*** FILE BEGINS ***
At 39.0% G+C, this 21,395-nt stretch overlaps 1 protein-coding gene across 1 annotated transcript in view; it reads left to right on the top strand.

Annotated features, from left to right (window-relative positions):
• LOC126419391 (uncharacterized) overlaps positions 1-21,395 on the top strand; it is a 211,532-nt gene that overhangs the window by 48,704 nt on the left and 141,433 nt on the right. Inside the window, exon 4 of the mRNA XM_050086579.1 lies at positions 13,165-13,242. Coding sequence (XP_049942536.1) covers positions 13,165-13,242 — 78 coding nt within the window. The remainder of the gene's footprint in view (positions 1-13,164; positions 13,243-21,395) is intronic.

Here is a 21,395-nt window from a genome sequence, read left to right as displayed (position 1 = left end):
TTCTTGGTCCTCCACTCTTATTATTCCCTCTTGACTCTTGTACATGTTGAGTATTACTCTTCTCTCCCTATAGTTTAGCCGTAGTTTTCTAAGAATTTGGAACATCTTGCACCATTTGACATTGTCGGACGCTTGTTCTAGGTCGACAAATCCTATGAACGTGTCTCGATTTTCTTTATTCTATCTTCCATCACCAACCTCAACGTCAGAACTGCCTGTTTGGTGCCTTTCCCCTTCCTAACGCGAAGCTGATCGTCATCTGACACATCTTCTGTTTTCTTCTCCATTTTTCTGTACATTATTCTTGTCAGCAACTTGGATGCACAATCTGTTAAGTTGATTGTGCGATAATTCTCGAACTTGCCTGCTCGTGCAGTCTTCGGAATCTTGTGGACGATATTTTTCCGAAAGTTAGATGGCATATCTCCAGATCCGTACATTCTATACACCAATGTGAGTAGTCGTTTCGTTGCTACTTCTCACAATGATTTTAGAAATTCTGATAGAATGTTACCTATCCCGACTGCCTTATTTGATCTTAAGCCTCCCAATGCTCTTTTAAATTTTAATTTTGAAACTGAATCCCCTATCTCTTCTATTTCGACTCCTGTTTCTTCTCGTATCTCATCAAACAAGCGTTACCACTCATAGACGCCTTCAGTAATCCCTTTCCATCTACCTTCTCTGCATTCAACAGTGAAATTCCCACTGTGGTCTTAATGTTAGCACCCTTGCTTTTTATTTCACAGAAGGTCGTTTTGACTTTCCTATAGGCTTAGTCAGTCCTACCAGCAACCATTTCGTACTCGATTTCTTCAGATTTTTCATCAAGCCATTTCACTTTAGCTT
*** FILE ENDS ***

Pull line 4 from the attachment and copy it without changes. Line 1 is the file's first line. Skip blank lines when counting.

Here is a 21,395-nt window from a genome sequence, read left to right as displayed (position 1 = left end):